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Thursday, September 10, 2009

Follow the Sun 

To ensure and complete a rich integration of a smooth transfer of learning from the bored-room to the black-and-bored room, the Ingenious Silo of Blah has enunciated their version of beating the street in the wake of recessionary pressures. This heady concoction titled “Chase the Shadowy CEO” engenders students staking a claim to bid for and get a full day to trace the whereabouts of CEOs of their choice who have fallen afoul of the laws of the land.
The need for money to bid has already seen the aspiring students knock the doors of the organizations where these CEOs are from. However, many employees have expressed little interest in funding the search of their truant masters which has whittled the enthusiasm of the young aspirants who crave to walk in the shoes of their corporate icons


Sunday, September 06, 2009

A Teacher's Day 

An unhappy task lies before me, to remember a dear teacher on an occasion meant to salute the noble efforts of this most undervalued and under-recognized profession. The discomfiting humidity and momentary loneliness I feel may pass but the lump in the throat that refuses to go away may not.
Prof. Deven Dhanak who taught me Organization Development about a decade ago passed on last month. While there may be and will be practitioners who manage an easier bite-sized dissemination of their collective experiences, Prof. Dhanak went the other way in his relentless efforts to get young students to think and feel as a practitioner would in similar scenarios, and channelize those to get the class to comprehend issues and grasp insights which would simply not be possible through a conventional teaching medium.
One may have memories of various tints and hues of an education that one increasingly distances oneself from in the pursuit of corporate effects, but some do stand out especially of associations where teachers have taken the pains to lay down the entire contents of curriculum requirements and then proceeded to wipe the metaphorical slate clean in evolving a learning mechanism that would be interesting, inspiring and ingenious.
His confidence and easy affability even while engaging in serious discussions allowed many a fledgling mind to expand and flower, his ability to ruthlessly exorcise all forms of verbiage and sophistry and instill similar traits in his wards and his use of quote-a-minute asides which were founts of entertainment and mirth on the surface and filled with experienced wisdom and genuine knowledge ensured his classes were always looked forward to, in itself a difficult assignment in an era where strong minds and bodies were wilting under the sheer weight of academic demands. Wearing his erudition lightly, he always managed to hold students enraptured who were sick with waiting for the one-liner that they could chortle at or with as the case may be. Looking back, some of my own professional efforts to attempt to peel the onion and get to the heart of the matter while jettisoning conceivably distracting tactics in a vocal articulation towards those may come from some of my experiences listening to him, as also a tendency to nudge folks into talking about an issue and not around it.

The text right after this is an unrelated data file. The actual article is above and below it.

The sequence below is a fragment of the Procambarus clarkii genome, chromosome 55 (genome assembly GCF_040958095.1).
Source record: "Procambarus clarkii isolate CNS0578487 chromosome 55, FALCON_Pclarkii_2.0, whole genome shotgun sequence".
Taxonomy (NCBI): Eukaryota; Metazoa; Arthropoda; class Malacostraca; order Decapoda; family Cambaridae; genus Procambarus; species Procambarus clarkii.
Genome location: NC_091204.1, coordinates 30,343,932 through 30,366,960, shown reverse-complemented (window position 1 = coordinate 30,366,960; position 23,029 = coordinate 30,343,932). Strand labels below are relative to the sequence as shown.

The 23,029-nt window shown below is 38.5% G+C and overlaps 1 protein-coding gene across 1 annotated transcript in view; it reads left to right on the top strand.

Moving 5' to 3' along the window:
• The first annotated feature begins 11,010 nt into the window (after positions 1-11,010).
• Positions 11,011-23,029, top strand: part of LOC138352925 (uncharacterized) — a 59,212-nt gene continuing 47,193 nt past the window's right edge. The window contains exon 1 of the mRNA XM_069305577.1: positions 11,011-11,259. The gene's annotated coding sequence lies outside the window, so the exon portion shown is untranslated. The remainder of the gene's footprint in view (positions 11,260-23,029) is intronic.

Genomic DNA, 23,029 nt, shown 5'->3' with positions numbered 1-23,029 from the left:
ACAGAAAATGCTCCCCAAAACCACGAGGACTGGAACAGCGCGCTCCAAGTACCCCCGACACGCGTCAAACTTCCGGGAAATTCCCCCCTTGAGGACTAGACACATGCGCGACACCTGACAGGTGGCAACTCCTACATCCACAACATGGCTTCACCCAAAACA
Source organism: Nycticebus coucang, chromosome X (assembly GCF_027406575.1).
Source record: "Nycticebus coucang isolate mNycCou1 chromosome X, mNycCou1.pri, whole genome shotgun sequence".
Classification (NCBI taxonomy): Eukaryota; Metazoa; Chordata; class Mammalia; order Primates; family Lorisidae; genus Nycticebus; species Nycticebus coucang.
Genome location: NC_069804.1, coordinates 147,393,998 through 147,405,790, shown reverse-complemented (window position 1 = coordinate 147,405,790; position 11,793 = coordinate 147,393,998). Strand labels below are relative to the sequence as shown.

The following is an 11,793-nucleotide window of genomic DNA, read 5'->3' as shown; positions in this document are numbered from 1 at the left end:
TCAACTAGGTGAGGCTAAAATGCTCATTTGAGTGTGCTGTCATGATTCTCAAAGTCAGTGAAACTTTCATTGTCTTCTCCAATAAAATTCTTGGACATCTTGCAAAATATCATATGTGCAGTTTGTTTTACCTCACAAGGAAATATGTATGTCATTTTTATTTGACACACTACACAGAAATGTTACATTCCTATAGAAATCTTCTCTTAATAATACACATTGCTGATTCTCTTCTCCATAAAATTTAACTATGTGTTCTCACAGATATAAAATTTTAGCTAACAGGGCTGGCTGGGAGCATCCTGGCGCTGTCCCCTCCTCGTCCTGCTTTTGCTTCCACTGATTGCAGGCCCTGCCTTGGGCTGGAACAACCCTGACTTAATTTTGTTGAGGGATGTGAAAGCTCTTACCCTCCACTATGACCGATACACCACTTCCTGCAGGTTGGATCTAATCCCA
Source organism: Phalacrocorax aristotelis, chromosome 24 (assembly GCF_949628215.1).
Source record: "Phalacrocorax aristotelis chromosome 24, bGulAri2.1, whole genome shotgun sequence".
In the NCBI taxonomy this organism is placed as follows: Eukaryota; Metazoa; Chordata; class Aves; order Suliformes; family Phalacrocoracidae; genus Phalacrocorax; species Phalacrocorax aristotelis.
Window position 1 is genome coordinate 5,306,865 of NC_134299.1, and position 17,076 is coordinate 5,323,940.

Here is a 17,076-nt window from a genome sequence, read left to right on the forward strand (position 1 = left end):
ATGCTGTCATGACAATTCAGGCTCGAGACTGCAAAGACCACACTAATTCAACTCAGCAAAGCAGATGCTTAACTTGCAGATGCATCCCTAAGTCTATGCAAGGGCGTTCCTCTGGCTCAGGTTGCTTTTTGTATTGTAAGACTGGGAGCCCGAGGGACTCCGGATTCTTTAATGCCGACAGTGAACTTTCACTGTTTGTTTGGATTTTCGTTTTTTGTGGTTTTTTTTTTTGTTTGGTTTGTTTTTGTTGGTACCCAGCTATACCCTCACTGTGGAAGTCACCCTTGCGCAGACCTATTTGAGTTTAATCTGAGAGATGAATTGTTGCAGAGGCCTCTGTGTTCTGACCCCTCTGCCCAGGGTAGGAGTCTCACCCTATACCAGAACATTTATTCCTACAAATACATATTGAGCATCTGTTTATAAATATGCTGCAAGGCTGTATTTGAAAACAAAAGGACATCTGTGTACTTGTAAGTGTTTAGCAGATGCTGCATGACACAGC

His untimely demise will be felt by those who worked with him, but I do believe that those who were influenced most by his style and substance will bounce back, committing themselves strongly to whatever they held dear just as he had once exhorted me and many like me to !


Friday, September 04, 2009

A Star is Born 

For a nation ranked about No. 150 ( FIFA rankings) to rejoice about exploits, real or imagined, on a football field might be construed as heady optimism by some and blind faith clamouring for any form of sporting success by others. This light-headed joy came largely due to custodian Subrata Pak held up as the public face of India’s victory, and who now finds himself the subject of a respectable fan following- many of whom sat wonderstruck as this youngster stared down his opponents, indulged in various displays of gamesmanships and emerged triumphant when it mattered.

From a deserved bad-boy image which reached a crescendo around his part in the sad demise of Dempo striker Cristiano Junior in 2004, Pal has now come full circle. His cheerful comportment while causing palpitations in others, atleast serves to keep him calm and composed in trying situations like the penalty shootout with Syria in the recent Nehrup Cup at the Ambedkar Stadium, Delhi. India reached the final of the four-member tournament after having conceded a goal in every match played whereas Syria’s Mosab Balhous had kept a clean sheet in all his matches for Syria.

A 120th equalizer had taken matters to the shootout after a Renedy Singh setpiece had given India the lead in extra time. And then it began. The strutting Pal kept a beatific smile as his waited till given marching orders from the ref. to retreat to the goal-line, did his Big Bird flapping routine during all penalties, constantly chatted with the Indian penalty-takers and made as much a nuisance of himself within the rules and came good with three saves out of the seven he faced.

After the last penalty had been squandered ( a wise lady sports anchor called it a penalty corner !) by Al Altounim, Pal is worth watching. He starts off with clenched fist, breaks into a jog away from goal, changes direction as he sees his elated team approaching, changes direction again and then of all the people he has at his preening disposal to pump flesh with, chooses to go to his opponent, the Syrian goalkeeper Mosab Balhous to exchange a quick high-five and a hug before being mobbed by his teammates. Quite a sight to see that in international competition ! Perhaps the Indian soccer revival will come from a backfield move after all with this Pune FC player at its head.


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